Tourist Tracks specialize in MP3 audio walking tours which can be downloaded from the Tourist Tracks web site or, if like me you don't have an MP3 player yet, they can post a CD to you. (Note: they can only post to a UK address, but it can be a hotel address.) Waygate offer this tour as a GPS (satellite navigation) walking tour, available from the Waygate website.
Tourist Tracks have produced the audio walking tours in partnership with Visit London. This is a review of the City of Westminster tour. Check out the highlights of the tour at Westminster Walking Tour Photos.
The audio CD comes with a simple, but clear, map of the area covered in the walking tour. (Note, the Millennium Wheel on the map is another name for the London Eye.) The CD starts with 1.5 minutes of instructions about how to use the audio tour. I would particularly recommend taking heed of the advice to "be aware of your surroundings". London is a busy city with lots of people and lots of traffic. Make sure when you stop to listen to the tour details you stop against a wall and not near the curb. And when it comes to crossing the road, do use the designated pedestrian crossings. You may have to wait a few minutes but when you see the green man all the traffic must stop.
The directions to help you find the next audio point are easy to follow.
Walking Tour Tips
- A bit obvious this, but do wear comfortable shoes.
- Take a bottle of water and maybe a snack. You won't pass many shops for the first hour of the tour so take all the refreshments you might need. You may like to take a picnic and stop in St. James's Park for lunch.
- Take spare batteries for your CD player or MP3 player.
- Don't forget your camera - and some spare batteries!
Good Points and Bad Points
- Good for independent travelers
- Good information and history at each audio point
- Don't have to wait for other people
- Can always hear the guide
- Can walk at your own pace
- Can stop anywhere you choose
- 'Tour guide' has quite an expressionless voice
- Can't ask questions like you can with a 'live' tour guide
- Can't share the experience with others
The Tour (Part 1): Trafalgar Square to St. James's Palace
The tour starts in Trafalgar Square outside the National Gallery. I had never heard the National Gallery referred to as "London's cruet set - mustard, salt and pepper" because of its three roof domes, but I like the description. And I like the tip to go in Canada House to see the free exhibitions.Whitehall & Horse Guards
Next I headed down Whitehall and learnt lots about the history of the street. At Horse Guards I went into the square and took a great photo of the guard. The guards are used to having their photo taken, but it is always polite to ask permission first and to say thank you afterwards. You know us Brits and our thing about manners!Downing Street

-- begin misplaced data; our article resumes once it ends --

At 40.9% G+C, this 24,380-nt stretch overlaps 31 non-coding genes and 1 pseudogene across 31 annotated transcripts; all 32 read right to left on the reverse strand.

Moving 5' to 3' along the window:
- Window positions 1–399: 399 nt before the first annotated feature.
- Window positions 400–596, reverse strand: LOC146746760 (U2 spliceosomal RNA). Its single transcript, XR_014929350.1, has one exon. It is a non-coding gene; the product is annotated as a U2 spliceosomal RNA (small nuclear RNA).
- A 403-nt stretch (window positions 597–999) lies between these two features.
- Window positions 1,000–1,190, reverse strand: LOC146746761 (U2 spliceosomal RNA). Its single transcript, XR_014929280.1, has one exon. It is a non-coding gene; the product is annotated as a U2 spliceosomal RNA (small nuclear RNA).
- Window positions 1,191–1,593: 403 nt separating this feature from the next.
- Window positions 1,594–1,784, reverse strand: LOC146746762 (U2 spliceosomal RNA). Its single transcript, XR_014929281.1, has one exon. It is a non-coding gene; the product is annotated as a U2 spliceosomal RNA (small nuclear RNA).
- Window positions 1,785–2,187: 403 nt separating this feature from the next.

The audio point at Downing Street really interested me as I didn't realize Downing Street used to be open to the public. It was only back in 1989 that Margaret Thatcher closed the street and put up the gates for security.
The 'tour guide' had quite a few ideas on how Big Ben got its name. I like the story about the champion prizefighter called Benjamin Caunt. Have a look at the Whitechapel Bell Foundry website for more Big Ben history.
The audio tour explains about the fire on 16 Oct 1834 that destroyed nearly all of the Palace of Westminster, apart from Westminster Hall. The 'tour guide' gives very good directions to help you recognize the Hall.St. James's Park
I really enjoyed walking through St. James's Park and being told the history of the park, the surrounding area, and even the trees. This is a great place to stop and rest your feet as it's about halfway through the tour.
There's a good tip on the tour - stop on the bridge at audio point 8,in the middle of the park, and you'll get a great view of Buckingham Palace. I agree!
Listen to audio 9 before crossing The Mall onto Marlborough Road. I found it hard to concentrate while waiting to cross. Any way, once on Marlborough Road you'll see Friary Court, where royal proclamations have been made, and The Queen's Chapel, before reaching St. Jame's Palace. I was lucky enough to see the guards changing shifts (it was at 10am but I don't know if this is their regular time).